How does rising atmospheric CO2 affect marine organisms?

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The Real Cause for Concern About Sea Level
Ericson, J.P., Vorosmarty, C.J., Dingman, S.L., Ward, L.G. and Meybeck, M. 2006. Effective sea-level rise and deltas: Causes of change and human dimension implications. Global and Planetary Change 50: 63-82.

What was done
The authors analyzed the major forces shaping forty deltas (distributed across a wide range of climatic, geomorphological and economic development conditions) that are the endpoints of rivers that drain 30% of the earth's landmass, provide 42% of terrestrial runoff to the sea, and are home to 300 million people.

What was learned
Ericson et al. determined that under current conditions, effective sea-level rise (ESLR) rates for the 40 deltas range from 0.5 to 12.5 mm per year, and that if these rates persist and no mitigative responses are undertaken, "4.9% of the deltaic areas considered by this study and 8.7 million people could potentially be affected by coastal inundation by 2050." They also report that "the sources of this vulnerability are derived predominantly from human activities on the continental landmass," and that climate-related sea-level rise has but "a relatively minor influence on the overall condition of deltaic systems." More specifically, their results suggest that "decreased accretion of fluvial sediment resulting from upstream siltation of artificial impoundments and consumptive losses of runoff from irrigation are the primary determinants of ESLR in nearly 70% of the deltas," adding that "20% of the deltas show accelerated subsidence, while only 12% show eustatic sea-level rise as the predominant effect."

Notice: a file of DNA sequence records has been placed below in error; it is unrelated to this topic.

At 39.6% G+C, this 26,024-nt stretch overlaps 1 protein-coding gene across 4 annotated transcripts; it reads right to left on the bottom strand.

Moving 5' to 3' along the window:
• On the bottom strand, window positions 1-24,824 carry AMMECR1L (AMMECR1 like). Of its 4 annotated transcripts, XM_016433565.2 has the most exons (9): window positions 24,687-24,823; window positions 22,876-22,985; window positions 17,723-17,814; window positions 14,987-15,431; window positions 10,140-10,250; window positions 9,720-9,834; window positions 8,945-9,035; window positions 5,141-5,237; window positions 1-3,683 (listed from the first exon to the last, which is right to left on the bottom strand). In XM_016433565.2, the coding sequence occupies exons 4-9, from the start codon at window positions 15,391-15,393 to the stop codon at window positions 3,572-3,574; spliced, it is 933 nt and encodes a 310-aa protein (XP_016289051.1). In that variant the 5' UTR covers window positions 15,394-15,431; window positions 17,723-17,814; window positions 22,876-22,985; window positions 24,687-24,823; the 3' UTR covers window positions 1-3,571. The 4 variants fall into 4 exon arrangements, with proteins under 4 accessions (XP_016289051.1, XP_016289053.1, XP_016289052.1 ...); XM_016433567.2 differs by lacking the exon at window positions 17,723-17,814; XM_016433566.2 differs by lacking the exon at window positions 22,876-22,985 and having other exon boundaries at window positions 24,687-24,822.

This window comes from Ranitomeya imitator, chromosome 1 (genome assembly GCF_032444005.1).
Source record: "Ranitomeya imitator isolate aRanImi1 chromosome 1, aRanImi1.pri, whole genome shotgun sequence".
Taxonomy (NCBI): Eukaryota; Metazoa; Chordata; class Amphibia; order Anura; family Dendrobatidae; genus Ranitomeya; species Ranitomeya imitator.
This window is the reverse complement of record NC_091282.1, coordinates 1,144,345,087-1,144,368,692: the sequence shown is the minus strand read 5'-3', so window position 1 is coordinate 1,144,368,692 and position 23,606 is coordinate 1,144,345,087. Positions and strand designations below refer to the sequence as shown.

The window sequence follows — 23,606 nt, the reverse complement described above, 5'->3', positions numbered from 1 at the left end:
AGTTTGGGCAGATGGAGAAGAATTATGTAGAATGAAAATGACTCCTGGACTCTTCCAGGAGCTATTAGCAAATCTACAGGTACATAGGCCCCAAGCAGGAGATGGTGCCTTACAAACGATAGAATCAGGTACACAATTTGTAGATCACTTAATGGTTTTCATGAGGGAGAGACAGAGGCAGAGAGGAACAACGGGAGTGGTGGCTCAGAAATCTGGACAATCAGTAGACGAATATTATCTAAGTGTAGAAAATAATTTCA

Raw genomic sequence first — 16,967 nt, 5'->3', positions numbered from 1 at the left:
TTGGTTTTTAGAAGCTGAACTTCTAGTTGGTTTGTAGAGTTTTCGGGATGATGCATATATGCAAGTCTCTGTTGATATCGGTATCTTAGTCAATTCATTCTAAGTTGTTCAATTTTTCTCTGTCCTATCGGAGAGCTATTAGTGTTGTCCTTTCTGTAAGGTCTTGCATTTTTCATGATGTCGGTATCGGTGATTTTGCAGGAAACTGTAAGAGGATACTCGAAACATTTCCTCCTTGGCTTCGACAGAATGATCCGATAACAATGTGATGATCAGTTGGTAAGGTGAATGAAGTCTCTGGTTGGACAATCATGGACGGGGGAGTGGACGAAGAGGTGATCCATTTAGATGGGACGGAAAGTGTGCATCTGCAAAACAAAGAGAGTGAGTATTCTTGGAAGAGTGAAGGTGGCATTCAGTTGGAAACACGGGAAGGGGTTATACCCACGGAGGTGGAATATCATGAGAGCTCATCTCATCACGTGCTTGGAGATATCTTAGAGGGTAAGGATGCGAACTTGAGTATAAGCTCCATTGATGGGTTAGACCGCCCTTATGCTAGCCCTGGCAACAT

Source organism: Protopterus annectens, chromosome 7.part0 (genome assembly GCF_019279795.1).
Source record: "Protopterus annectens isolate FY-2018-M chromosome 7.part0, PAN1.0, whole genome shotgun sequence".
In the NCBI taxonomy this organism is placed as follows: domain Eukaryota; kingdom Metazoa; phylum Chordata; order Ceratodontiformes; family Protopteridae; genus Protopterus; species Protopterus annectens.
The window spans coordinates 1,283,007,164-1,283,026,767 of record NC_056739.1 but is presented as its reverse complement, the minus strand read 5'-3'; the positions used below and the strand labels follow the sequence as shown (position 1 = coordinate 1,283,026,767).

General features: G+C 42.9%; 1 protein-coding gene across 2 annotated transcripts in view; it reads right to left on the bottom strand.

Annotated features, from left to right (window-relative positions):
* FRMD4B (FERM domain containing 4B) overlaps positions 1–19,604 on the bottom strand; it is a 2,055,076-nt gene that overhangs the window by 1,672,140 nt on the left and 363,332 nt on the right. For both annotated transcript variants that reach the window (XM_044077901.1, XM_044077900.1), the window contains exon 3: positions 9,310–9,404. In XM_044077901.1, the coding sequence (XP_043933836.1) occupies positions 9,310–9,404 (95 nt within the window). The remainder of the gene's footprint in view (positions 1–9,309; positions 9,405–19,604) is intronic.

What it means
As the five researchers describe it, "the recent emphasis on climate-related sea-level rise, which we find to be a relatively minor influence on the overall condition of deltaic systems, suggests that we are today poorly prepared to respond to the broad array of other critical determinants of coastal system stability well into the future." This has long been our viewpoint as well ... about many issues people associate with climate change, such as coral bleaching, for example. The world's climate alarmists, on the other hand, are so intensely focused on the theoretical global warming-induced catastrophes to be found in the virtual world of climate models, about which we can do essentially nothing, that they fail to comprehend the magnitude and nearness of the many real catastrophes that are bearing down upon us in the here and now, about which we can do something ... if we don't waste our time, talents and resources in futile attempts to alter planetary forces over which we have no significant control.

Let's get real. It's what the real world needs.

Reviewed 9 August 2006